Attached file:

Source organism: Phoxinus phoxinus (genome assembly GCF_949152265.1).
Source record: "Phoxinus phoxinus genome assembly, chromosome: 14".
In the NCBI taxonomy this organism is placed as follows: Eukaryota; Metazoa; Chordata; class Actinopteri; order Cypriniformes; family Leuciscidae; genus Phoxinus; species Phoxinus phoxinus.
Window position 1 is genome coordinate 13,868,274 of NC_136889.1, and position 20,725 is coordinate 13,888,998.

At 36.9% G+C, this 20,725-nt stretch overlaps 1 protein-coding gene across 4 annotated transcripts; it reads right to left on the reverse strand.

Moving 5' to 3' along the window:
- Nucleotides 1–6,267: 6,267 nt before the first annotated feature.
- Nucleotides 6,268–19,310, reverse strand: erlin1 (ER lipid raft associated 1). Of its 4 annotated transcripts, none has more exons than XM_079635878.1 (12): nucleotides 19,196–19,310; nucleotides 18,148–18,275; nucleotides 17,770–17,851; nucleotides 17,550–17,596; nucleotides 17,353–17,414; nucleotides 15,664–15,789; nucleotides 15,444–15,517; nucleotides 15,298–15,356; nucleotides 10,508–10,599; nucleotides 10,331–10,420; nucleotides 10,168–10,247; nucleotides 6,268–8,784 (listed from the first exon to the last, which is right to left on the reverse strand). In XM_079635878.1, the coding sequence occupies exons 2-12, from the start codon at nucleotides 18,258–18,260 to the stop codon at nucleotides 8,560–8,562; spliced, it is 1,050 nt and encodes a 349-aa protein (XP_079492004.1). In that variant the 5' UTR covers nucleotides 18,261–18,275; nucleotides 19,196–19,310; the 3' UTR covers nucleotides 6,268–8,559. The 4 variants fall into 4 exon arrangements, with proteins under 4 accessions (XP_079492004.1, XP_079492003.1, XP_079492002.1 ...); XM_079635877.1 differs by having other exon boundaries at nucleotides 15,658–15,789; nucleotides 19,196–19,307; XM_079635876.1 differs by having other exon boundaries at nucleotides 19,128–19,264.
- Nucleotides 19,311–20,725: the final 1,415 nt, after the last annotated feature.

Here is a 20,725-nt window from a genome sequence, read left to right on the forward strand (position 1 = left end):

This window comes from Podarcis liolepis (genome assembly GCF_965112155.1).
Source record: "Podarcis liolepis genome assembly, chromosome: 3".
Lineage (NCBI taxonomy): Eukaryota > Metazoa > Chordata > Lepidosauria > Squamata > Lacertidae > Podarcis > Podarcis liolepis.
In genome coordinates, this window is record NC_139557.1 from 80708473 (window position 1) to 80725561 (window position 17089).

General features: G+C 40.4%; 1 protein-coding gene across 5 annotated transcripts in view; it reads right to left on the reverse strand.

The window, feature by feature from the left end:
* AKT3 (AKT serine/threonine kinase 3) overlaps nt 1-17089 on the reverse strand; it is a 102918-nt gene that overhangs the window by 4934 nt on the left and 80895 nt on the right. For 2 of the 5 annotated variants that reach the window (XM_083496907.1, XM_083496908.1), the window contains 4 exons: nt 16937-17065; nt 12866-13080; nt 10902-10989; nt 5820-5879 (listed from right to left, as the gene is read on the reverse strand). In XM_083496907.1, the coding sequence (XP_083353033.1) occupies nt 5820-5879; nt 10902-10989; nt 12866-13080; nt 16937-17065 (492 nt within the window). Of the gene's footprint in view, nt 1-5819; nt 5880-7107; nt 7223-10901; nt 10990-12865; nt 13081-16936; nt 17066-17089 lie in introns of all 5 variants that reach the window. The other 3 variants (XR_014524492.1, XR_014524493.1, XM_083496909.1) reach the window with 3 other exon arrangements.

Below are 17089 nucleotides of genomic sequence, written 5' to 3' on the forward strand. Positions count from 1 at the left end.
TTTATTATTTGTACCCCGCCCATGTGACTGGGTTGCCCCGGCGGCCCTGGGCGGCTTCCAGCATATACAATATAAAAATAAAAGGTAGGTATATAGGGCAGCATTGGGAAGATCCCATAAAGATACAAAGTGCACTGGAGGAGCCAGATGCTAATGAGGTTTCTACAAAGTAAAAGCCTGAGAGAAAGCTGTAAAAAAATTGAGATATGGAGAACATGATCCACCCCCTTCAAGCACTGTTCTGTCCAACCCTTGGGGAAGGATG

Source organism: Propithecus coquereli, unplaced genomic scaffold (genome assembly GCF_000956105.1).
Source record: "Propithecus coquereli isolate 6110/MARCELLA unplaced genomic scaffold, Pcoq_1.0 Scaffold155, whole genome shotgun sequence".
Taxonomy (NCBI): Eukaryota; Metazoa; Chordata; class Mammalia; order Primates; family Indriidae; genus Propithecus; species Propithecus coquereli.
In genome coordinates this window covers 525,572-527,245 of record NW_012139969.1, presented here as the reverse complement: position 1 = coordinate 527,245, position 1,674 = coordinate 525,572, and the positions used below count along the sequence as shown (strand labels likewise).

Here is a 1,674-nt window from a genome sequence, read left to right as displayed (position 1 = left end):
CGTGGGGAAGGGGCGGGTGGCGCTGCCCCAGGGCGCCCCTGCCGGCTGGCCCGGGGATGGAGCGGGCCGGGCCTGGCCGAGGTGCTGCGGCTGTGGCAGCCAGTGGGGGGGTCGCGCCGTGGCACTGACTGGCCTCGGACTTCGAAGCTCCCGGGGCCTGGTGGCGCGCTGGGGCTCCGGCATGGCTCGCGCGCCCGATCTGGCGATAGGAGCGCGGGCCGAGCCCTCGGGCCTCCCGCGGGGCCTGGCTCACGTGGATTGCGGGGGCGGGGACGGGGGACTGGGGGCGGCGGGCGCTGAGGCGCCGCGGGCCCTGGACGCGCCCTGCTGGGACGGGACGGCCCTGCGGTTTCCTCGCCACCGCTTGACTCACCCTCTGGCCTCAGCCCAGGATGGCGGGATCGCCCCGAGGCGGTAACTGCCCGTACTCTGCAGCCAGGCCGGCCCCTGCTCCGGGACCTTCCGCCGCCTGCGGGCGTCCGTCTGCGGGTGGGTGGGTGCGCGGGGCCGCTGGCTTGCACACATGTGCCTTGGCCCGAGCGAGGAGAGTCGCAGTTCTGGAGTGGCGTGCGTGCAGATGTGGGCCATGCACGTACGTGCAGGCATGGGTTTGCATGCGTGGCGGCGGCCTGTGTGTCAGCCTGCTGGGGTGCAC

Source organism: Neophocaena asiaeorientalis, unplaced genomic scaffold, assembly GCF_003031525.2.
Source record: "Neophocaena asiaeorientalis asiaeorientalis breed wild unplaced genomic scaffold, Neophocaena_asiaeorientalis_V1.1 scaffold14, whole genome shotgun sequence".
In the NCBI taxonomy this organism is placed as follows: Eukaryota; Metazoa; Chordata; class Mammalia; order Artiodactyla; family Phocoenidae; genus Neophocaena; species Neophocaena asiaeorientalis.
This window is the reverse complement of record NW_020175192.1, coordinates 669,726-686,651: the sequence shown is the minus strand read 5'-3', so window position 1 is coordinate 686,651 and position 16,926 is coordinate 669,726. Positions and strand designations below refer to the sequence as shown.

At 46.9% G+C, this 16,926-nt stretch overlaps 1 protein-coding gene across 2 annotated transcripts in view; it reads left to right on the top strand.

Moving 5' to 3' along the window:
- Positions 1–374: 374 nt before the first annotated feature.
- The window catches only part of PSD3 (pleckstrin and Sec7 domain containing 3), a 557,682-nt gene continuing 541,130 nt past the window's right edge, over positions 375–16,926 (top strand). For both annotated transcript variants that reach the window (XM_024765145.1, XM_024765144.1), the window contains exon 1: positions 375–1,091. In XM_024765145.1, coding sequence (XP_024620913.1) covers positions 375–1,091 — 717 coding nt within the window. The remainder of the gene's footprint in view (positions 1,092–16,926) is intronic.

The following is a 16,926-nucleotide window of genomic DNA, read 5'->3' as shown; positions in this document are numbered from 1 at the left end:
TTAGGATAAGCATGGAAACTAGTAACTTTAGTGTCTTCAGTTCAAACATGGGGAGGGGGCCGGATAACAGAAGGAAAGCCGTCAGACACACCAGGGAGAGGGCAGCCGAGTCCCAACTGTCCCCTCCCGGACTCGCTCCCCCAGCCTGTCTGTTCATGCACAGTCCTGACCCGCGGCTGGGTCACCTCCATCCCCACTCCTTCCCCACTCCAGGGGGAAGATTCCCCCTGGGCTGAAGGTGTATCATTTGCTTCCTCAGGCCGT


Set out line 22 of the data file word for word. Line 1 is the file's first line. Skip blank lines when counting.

Taxonomy (NCBI): Eukaryota; Metazoa; Chordata; class Mammalia; order Primates; family Indriidae; genus Propithecus; species Propithecus coquereli.